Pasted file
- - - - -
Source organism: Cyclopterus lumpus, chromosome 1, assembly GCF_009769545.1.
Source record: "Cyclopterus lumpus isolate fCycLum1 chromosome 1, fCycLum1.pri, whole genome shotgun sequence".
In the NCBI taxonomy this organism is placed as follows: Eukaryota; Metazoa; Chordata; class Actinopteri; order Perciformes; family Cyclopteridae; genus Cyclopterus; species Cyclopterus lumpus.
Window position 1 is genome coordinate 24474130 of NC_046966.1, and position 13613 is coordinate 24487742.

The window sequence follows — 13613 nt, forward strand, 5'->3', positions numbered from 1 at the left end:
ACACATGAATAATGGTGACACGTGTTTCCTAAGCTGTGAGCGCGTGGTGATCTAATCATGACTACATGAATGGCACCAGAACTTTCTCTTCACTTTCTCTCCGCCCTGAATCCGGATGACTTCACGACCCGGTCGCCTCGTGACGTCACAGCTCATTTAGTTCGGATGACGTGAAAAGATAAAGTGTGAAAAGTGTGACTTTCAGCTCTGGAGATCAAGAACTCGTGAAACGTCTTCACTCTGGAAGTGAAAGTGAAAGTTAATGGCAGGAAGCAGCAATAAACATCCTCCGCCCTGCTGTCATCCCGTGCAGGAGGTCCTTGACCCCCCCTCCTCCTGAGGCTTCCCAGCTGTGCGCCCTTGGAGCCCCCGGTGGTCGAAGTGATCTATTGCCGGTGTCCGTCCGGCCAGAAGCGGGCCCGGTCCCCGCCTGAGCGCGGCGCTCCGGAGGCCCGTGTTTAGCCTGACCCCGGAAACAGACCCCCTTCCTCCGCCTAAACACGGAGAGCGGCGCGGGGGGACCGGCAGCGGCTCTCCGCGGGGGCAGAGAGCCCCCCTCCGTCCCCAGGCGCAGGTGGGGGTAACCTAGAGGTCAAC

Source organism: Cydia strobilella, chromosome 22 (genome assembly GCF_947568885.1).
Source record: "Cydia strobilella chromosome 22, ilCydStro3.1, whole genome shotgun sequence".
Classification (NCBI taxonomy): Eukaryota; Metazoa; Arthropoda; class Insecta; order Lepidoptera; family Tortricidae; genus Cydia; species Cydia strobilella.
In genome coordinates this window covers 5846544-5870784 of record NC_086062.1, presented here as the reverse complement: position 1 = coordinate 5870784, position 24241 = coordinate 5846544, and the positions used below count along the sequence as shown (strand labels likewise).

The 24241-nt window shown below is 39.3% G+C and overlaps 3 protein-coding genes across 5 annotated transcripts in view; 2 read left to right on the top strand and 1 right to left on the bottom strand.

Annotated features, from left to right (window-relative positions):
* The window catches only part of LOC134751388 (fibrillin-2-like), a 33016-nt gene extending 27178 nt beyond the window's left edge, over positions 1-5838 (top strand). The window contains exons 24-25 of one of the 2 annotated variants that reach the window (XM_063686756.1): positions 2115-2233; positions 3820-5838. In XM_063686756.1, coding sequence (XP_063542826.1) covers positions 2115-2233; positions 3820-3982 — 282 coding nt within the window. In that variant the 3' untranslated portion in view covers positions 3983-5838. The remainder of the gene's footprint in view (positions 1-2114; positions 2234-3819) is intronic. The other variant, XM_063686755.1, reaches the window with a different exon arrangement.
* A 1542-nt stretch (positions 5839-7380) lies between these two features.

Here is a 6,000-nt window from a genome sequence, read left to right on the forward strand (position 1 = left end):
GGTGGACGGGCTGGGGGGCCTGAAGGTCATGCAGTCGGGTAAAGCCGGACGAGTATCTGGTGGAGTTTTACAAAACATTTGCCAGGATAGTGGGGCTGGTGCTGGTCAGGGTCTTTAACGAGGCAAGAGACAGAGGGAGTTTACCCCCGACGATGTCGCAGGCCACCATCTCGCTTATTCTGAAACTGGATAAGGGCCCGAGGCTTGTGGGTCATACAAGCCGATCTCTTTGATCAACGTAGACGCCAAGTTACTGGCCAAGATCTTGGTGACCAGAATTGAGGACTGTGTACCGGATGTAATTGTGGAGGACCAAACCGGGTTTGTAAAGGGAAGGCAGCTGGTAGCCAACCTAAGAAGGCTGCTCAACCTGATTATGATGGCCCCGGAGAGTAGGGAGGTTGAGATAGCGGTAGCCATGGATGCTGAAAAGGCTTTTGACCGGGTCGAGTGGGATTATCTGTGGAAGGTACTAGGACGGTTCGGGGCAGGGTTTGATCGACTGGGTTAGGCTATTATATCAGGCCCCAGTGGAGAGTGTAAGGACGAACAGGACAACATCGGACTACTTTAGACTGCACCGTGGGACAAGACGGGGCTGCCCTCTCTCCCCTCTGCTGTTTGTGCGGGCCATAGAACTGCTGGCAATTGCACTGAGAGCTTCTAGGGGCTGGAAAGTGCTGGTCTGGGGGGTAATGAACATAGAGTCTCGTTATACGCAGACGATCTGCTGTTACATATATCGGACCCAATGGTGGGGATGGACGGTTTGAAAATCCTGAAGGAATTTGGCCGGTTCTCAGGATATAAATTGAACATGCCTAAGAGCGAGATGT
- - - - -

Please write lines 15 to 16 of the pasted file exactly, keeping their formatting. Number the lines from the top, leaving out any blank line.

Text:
Here is a 6,000-nt window from a genome sequence, read left to right on the forward strand (position 1 = left end):
GGTGGACGGGCTGGGGGGCCTGAAGGTCATGCAGTCGGGTAAAGCCGGACGAGTATCTGGTGGAGTTTTACAAAACATTTGCCAGGATAGTGGGGCTGGTGCTGGTCAGGGTCTTTAACGAGGCAAGAGACAGAGGGAGTTTACCCCCGACGATGTCGCAGGCCACCATCTCGCTTATTCTGAAACTGGATAAGGGCCCGAGGCTTGTGGGTCATACAAGCCGATCTCTTTGATCAACGTAGACGCCAAGTTACTGGCCAAGATCTTGGTGACCAGAATTGAGGACTGTGTACCGGATGTAATTGTGGAGGACCAAACCGGGTTTGTAAAGGGAAGGCAGCTGGTAGCCAACCTAAGAAGGCTGCTCAACCTGATTATGATGGCCCCGGAGAGTAGGGAGGTTGAGATAGCGGTAGCCATGGATGCTGAAAAGGCTTTTGACCGGGTCGAGTGGGATTATCTGTGGAAGGTACTAGGACGGTTCGGGGCAGGGTTTGATCGACTGGGTTAGGCTATTATATCAGGCCCCAGTGGAGAGTGTAAGGACGAACAGGACAACATCGGACTACTTTAGACTGCACCGTGGGACAAGACGGGGCTGCCCTCTCTCCCCTCTGCTGTTTGTGCGGGCCATAGAACTGCTGGCAATTGCACTGAGAGCTTCTAGGGGCTGGAAAGTGCTGGTCTGGGGGGTAATGAACATAGAGTCTCGTTATACGCAGACGATCTGCTGTTACATATATCGGACCCAATGGTGGGGATGGACGGTTTGAAAATCCTGAAGGAATTTGGCCGGTTCTCAGGATATAAATTGAACATGCCTAAGAGCGAGATGT